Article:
By Michael Byrd, JD, partner, ByrdAdatto
The Medical Board of California (MBC) has warned physicians against using unlicensed persons for hair transplant procedures in the summer issue of its newsletter. (The issue is available here, with the article appearing on page 12.) It states that the MBC has become aware of many physicians or clinics that are employing trained but unlicensed persons, referred to as medical assistants (MAs), to perform or assist with hair transplant procedures. The article gives the example of MAs creating holes or slits in the patient’s scalp using a needle, scalpel or other device as being prohibited. While it does not explicitly state that this is the case, its warning would seem to apply equally to harvesting follicles as it would to preparing the follicle implantation sites.
In California, MAs have a very limited scope of tasks they are permitted to perform. They are permitted to perform only “basic administrative, clerical and technical supportive services,” with several procedures specifically authorized in 16 CCR § 1366. With the exception of puncturing skin or vein for purposes of drawing blood, their other authorized tasks are non-invasive and include tasks such as trimming nails and ear lavage. Likewise, the MBC has stated that MAs may not inject fillers, nor may they fire lasers. The article warns that physicians who violate this restriction are aiding the unlicensed practice of medicine, which can carry penalties of fines or imprisonment. If you are employing MAs in your practice, you will want to carefully review what tasks you are assigning to them and ensure that the delegations are legally permitted.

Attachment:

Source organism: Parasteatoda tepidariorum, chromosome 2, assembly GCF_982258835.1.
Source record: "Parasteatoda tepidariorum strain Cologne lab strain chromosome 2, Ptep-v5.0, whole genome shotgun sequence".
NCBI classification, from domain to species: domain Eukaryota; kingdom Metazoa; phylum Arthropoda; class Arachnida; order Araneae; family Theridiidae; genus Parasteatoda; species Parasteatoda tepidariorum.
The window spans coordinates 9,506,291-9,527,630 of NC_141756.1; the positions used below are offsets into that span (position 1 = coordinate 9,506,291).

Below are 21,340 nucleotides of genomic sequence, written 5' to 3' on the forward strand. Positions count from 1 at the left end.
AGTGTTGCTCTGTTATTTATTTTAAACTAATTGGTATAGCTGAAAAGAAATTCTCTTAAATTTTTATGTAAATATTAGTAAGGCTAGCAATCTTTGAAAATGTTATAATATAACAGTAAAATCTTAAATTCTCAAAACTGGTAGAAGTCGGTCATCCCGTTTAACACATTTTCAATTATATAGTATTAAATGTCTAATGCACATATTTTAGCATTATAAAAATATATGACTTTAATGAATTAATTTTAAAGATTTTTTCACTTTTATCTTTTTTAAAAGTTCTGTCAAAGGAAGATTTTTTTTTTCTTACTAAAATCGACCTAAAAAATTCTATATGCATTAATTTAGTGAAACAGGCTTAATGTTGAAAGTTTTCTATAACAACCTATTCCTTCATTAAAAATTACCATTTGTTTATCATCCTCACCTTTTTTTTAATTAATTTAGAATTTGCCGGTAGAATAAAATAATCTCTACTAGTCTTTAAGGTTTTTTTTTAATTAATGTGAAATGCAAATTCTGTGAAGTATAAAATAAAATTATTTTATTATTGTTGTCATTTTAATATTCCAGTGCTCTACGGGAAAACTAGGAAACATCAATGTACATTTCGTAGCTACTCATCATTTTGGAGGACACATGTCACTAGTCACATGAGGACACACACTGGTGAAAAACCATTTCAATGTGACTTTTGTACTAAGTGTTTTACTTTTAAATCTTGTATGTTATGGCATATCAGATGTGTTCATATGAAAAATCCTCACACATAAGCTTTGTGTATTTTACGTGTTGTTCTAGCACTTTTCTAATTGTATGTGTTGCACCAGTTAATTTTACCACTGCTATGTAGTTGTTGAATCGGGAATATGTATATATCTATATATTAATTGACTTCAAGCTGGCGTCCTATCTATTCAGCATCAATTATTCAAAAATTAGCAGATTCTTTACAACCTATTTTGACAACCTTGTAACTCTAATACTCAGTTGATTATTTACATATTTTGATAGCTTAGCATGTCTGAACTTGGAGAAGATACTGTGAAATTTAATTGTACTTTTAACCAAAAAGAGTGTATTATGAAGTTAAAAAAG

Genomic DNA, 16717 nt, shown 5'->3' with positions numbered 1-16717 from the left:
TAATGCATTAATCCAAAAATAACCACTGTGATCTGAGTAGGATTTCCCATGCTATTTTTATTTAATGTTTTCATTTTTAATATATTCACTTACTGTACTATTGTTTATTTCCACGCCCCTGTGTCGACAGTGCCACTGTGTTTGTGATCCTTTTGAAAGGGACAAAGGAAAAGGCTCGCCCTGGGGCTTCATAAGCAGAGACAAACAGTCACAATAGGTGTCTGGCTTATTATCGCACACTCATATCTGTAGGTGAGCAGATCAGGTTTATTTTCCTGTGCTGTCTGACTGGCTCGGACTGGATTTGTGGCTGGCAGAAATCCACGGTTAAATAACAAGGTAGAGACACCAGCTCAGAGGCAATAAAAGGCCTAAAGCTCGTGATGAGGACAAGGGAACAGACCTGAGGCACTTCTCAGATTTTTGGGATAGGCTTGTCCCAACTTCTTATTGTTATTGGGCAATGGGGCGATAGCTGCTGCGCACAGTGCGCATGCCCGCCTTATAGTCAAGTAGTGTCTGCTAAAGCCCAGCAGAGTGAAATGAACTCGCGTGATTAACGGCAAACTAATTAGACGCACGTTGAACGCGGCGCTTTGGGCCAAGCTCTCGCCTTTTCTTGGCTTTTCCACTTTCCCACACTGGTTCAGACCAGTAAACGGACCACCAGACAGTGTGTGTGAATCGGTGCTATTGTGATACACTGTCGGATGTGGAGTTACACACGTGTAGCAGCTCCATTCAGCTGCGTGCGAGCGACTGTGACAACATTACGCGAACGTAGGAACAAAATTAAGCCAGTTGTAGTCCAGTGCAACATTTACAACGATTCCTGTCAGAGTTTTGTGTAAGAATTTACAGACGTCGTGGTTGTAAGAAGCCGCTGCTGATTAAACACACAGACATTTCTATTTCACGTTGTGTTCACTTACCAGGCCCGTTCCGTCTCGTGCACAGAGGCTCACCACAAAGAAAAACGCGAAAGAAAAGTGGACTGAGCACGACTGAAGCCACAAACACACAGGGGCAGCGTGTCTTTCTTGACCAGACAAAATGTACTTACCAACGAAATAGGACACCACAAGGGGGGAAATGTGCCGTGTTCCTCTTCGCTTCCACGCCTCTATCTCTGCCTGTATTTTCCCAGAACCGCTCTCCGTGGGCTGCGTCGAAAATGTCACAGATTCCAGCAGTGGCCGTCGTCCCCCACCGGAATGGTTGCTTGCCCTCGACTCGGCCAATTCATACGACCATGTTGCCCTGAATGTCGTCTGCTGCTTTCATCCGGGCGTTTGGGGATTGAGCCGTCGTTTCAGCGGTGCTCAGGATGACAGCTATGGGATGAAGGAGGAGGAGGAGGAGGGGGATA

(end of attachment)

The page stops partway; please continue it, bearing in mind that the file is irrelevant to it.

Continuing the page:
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Michael S. Byrd is a partner at the law firm of ByrdAdatto, a national business and health care boutique law firm with offices in Dallas and Chicago. As the son of a doctor and entrepreneur, he has a personal connection to both business and medicine. He has blended these life experiences to become a leading advocate for doctors and dentists throughout the United States. He routinely lectures at continuing education seminars on the various business and legal issues that professionals face. Outside of health care, Michael has used these same skills to handle sensitive and complicated business matters for entrepreneurs, business owners, attorneys, CPAs, high-net-worth individuals and public figures. He has been named to Texas Rising Stars and Texas Super Lawyers, published by Thompson Reuters, for multiple years (2009-2019), was named a Top Rated Lawyer by the Dallas Morning News (2016), and has been recognized as a Best Lawyer in Dallas in health care by D Magazine (2013, 2016-2019).